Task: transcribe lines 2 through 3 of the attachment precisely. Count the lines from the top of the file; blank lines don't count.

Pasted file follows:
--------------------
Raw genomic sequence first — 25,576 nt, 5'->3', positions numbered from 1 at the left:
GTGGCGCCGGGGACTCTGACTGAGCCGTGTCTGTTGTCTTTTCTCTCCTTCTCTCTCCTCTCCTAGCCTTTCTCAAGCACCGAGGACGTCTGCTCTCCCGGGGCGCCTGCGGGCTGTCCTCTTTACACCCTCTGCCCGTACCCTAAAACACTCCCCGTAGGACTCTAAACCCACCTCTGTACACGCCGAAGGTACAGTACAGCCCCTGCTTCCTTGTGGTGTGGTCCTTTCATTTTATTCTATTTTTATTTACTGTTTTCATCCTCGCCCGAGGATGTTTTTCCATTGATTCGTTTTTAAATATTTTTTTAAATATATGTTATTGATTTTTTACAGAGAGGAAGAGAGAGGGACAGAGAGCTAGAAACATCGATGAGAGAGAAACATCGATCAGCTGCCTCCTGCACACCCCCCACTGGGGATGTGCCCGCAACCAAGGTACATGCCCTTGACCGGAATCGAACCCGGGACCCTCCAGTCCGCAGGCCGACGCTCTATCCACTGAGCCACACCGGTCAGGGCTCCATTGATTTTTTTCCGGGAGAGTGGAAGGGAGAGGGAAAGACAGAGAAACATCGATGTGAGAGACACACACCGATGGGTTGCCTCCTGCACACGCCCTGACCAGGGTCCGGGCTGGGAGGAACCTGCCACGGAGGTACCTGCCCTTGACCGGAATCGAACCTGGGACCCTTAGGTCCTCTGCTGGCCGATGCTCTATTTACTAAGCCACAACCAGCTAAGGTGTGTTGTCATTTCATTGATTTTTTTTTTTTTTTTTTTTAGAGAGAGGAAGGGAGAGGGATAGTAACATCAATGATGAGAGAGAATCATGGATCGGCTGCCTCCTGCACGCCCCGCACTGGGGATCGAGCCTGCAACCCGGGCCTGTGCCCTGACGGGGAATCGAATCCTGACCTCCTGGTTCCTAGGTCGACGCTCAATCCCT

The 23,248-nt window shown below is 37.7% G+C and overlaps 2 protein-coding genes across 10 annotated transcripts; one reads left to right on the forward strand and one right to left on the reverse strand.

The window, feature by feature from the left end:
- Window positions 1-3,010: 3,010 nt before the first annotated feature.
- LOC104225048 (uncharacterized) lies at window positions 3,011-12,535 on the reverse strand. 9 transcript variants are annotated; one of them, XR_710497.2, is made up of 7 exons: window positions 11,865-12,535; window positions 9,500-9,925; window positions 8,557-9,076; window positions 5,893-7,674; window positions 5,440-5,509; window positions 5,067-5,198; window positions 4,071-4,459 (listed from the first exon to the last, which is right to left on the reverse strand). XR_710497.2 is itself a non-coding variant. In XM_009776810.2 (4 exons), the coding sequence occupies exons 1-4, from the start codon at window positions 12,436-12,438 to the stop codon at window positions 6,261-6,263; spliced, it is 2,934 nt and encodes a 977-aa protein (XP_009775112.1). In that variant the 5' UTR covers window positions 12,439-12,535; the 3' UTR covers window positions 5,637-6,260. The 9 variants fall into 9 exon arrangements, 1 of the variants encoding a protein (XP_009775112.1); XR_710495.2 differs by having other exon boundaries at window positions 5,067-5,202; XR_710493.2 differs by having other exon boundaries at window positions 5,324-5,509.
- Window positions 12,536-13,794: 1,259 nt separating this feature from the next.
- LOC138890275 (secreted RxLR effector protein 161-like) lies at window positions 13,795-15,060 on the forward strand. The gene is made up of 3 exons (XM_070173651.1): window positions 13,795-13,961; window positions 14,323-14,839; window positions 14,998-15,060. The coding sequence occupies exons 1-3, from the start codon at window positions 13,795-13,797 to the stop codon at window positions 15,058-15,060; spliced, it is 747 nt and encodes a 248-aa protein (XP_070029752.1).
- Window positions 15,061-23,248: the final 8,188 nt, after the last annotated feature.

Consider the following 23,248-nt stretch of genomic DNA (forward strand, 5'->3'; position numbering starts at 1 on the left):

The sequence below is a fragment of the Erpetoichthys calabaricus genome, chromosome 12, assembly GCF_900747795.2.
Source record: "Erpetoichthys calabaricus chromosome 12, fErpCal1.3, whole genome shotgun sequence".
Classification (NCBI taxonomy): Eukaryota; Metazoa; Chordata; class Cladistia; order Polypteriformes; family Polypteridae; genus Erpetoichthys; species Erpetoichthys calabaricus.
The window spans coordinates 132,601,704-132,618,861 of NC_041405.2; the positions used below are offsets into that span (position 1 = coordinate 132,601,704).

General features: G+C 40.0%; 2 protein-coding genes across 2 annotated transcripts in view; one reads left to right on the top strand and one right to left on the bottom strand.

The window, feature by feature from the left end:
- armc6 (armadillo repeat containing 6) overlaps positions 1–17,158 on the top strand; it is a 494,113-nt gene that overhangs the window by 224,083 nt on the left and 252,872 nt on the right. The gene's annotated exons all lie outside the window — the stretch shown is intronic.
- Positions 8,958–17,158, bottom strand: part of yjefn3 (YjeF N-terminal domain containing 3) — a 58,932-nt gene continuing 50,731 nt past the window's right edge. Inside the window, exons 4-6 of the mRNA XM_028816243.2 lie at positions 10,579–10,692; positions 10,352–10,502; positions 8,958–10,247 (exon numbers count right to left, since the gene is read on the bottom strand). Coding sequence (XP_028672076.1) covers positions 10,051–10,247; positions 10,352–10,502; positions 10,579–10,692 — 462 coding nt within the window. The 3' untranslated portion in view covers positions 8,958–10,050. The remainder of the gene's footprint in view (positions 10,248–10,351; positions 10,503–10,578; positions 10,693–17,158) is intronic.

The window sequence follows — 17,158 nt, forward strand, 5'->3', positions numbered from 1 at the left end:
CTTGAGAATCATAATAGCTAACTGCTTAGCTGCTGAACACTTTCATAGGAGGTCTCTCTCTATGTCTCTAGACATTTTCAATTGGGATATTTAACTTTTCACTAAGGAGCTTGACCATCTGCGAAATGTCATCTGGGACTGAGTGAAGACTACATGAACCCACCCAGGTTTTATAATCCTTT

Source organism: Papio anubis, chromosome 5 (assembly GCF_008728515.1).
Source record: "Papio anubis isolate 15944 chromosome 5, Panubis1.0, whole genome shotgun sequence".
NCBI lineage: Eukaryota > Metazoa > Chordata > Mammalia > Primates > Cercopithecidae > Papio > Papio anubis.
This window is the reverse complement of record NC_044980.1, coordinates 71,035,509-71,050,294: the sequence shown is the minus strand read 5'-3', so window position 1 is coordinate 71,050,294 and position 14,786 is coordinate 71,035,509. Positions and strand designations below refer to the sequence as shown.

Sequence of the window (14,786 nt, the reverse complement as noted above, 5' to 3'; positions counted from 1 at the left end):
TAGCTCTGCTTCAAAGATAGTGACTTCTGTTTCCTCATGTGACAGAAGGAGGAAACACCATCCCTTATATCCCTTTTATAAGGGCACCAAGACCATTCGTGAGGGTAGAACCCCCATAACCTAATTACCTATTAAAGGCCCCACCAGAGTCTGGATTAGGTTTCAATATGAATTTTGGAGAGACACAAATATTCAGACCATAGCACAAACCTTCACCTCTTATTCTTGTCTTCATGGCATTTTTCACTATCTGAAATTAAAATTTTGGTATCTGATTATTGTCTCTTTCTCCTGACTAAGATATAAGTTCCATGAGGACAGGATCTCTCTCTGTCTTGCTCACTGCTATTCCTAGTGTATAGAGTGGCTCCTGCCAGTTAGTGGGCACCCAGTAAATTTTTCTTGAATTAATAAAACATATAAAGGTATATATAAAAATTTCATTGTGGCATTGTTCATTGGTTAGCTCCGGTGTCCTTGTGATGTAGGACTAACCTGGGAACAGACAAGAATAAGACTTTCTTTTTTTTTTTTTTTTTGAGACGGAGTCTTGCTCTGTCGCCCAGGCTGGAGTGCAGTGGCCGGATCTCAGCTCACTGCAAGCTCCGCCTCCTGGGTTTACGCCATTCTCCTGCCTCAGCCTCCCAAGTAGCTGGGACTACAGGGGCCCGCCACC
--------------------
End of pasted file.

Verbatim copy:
GTGGCGCCGGGGACTCTGACTGAGCCGTGTCTGTTGTCTTTTCTCTCCTTCTCTCTCCTCTCCTAGCCTTTCTCAAGCACCGAGGACGTCTGCTCTCCCGGGGCGCCTGCGGGCTGTCCTCTTTACACCCTCTGCCCGTACCCTAAAACACTCCCCGTAGGACTCTAAACCCACCTCTGTACACGCCGAAGGTACAGTACAGCCCCTGCTTCCTTGTGGTGTGGTCCTTTCATTTTATTCTATTTTTATTTACTGTTTTCATCCTCGCCCGAGGATGTTTTTCCATTGATTCGTTTTTAAATATTTTTTTAAATATATGTTATTGATTTTTTACAGAGAGGAAGAGAGAGGGACAGAGAGCTAGAAACATCGATGAGAGAGAAACATCGATCAGCTGCCTCCTGCACACCCCCCACTGGGGATGTGCCCGCAACCAAGGTACATGCCCTTGACCGGAATCGAACCCGGGACCCTCCAGTCCGCAGGCCGACGCTCTATCCACTGAGCCACACCGGTCAGGGCTCCATTGATTTTTTTCCGGGAGAGTGGAAGGGAGAGGGAAAGACAGAGAAACATCGATGTGAGAGACACACACCGATGGGTTGCCTCCTGCACACGCCCTGACCAGGGTCCGGGCTGGGAGGAACCTGCCACGGAGGTACCTGCCCTTGACCGGAATCGAACCTGGGACCCTTAGGTCCTCTGCTGGCCGATGCTCTATTTACTAAGCCACAACCAGCTAAGGTGTGTTGTCATTTCATTGATTTTTTTTTTTTTTTTTTTTAGAGAGAGGAAGGGAGAGGGATAGTAACATCAATGATGAGAGAGAATCATGGATCGGCTGCCTCCTGCACGCCCCGCACTGGGGATCGAGCCTGCAACCCGGGCCTGTGCCCTGACGGGGAATCGAATCCTGACCTCCTGGTTCCTAGGTCGACGCTCAATCCCT

The 23,248-nt window shown below is 37.7% G+C and overlaps 2 protein-coding genes across 10 annotated transcripts; one reads left to right on the forward strand and one right to left on the reverse strand.